Why was Martin Luther so important for the Christian church?
In 1505, when he was 22 years old, Martin Luther became a monk. He entered the cloister of the strict Augustinian order in the German town of Erfurt. Unbeknown to anyone, Martin’s actions were to start a split in the medieval church which would eventually bring about the Protestant Reformation. Luther did nothing by halves. As a monk he was devoted to his duties, and always worried that he had not done enough to satisfy God. He was sure that God wanted more from him than he could provide. He tried all the ways the church then offered to help someone find peace with God.
When he was sent to Rome on business, he used the opportunity to make his visit a pilgrimage. This, he was told, would please God. He visited the churches that claimed to have sacred relics, things like the head of St Peter. He even climbed, on his hands and knees, the 28 steps in front of the Lateran church, at each step saying the Lord’s Prayer. At the top, instead of feeling a deep sense of peace, he found himself asking “But what if it doesn’t work?” In Rome he also saw how dishonest many of the most powerful men in the Church were. He came back to Germany with two things he had to do. He had to put right the many wrong practices of the church of his time. And he had to find the way to be sure he was right with God.
Back at Erfurt, he asked for help from the monk who was his spiritual adviser. This man told him to read the books St Augustine had written. This then started Luther reading the New Testament, and Paul’s letters in particular. Here, after several years, he was to find his answer in the words: “The righteous will live by faith”. He became convinced that people become “right with God” through faith in Jesus, not by good things they try to do. And that became the centre of what the Protestant Reformation believed.
The other thing Luther’s adviser did was to try to take Martin’s mind off his worries by giving him hard work to do. He was sent to another town, Wittenberg, to become a Professor! That was where he read St Paul’s words. And there he began to tell others what he had learned from Scripture.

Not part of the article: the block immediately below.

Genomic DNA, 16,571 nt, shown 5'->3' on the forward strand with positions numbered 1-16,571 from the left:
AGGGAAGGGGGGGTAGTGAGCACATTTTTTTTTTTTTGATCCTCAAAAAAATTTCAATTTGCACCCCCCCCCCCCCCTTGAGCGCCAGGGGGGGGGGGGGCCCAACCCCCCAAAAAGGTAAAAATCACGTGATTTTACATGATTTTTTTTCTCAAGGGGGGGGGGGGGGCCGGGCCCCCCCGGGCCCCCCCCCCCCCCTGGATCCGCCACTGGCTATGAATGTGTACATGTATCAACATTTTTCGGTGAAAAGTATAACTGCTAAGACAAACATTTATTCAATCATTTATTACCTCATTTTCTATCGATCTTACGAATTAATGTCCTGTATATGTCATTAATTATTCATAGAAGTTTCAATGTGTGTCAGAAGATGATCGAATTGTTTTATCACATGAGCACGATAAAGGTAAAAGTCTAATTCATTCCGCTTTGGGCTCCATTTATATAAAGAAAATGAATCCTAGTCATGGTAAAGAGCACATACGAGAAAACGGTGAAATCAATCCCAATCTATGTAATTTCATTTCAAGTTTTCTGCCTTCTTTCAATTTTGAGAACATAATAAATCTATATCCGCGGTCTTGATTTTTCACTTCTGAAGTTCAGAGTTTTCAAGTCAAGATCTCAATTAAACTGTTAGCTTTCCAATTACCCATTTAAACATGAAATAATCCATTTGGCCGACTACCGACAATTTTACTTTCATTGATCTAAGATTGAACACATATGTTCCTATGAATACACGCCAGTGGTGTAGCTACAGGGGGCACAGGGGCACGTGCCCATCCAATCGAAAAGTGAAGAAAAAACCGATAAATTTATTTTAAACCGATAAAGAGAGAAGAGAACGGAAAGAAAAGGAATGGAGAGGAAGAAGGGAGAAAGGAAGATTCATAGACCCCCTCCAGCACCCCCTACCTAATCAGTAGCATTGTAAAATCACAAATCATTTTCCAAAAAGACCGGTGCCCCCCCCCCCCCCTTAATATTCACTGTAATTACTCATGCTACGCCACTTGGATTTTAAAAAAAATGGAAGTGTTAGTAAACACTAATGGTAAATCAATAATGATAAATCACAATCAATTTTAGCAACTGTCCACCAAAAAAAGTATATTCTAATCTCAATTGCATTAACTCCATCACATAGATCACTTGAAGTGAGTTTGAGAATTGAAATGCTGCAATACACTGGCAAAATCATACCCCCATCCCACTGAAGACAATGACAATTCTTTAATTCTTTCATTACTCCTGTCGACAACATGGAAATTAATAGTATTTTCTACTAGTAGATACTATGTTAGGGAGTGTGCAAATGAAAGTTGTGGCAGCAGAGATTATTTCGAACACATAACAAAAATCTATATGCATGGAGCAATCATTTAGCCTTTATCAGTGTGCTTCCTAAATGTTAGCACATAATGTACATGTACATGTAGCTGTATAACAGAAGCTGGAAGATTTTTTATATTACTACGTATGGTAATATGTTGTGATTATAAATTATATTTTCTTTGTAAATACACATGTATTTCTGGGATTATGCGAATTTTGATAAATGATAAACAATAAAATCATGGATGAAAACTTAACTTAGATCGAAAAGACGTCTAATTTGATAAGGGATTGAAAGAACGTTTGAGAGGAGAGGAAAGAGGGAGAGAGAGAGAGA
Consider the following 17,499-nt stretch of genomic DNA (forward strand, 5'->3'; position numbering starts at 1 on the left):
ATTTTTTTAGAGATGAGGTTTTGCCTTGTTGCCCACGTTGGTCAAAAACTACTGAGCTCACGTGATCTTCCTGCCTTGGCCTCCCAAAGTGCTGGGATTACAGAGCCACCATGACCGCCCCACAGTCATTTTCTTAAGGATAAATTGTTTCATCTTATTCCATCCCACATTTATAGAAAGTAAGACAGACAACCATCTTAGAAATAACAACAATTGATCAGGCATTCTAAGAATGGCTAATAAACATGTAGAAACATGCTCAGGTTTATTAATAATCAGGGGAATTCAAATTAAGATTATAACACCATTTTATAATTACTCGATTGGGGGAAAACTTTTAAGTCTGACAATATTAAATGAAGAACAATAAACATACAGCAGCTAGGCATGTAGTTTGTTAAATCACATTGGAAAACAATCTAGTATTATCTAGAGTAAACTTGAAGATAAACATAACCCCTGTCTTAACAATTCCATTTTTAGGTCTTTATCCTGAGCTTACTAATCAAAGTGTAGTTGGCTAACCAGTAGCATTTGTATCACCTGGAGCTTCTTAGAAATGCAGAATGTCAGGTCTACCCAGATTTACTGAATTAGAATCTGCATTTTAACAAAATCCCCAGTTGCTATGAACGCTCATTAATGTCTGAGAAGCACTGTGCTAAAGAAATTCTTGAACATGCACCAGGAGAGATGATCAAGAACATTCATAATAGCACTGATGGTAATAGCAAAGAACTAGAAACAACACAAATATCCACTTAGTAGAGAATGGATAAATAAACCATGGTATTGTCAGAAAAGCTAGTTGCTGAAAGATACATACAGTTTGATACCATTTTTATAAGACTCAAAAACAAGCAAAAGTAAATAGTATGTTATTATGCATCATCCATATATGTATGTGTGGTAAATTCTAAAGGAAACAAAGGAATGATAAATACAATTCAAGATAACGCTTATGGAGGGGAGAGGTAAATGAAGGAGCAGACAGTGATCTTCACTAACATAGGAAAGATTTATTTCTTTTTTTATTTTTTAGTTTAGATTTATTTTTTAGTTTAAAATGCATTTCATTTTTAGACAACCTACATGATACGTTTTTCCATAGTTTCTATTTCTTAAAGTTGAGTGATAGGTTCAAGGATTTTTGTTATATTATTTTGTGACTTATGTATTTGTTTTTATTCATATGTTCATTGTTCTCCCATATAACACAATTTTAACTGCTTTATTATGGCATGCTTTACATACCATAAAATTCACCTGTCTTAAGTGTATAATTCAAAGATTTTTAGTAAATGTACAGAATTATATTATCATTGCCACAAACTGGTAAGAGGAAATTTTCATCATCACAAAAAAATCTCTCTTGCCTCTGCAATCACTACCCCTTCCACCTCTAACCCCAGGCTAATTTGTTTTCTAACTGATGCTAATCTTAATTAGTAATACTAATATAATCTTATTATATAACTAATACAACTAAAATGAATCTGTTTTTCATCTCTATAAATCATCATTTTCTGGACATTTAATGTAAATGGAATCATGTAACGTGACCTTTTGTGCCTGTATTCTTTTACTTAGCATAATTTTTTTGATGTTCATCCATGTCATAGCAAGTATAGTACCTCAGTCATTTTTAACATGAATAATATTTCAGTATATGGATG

Today, if you want people to talk about something, you might post an article on the Internet. Then, in Luther’s town, you nailed a list of ‘articles’ (things for discussion) to the doors of the Castle Church.
On 31 October 1517, Martin Luther nailed a list of 95 things to talk about to the door. They were about the “Indulgences” the church offered. These had come to be seen as a way for people to “buy off ” the wrong things they had done by paying money to the church. The list was soon translated from Latin into German, printed, and distributed in thousands. Luther had gone public. Soon the debate was out in the open. And as he argued with others, Luther found himself asking bigger questions. If things like indulgences were wrong, why had the Pope allowed them? Could the the Pope be trusted? If you shouldn’t believe something just because the church told you to, what were you to trust? The answer the Reformers gave (for Luther wasn’t on his own by now) was – the Bible. And did you need a Priest to bring you to God? No, Luther reasoned, you could come directly to God through Jesus Christ.
These were the main things the Reformation stood for. The rest of Luther’s life was spent making them known to other people. He translated the Bible into German. He organized his churches. He preached, and wrote books. He did the work of ten men. And when he died, he left the world a different place.Bookmark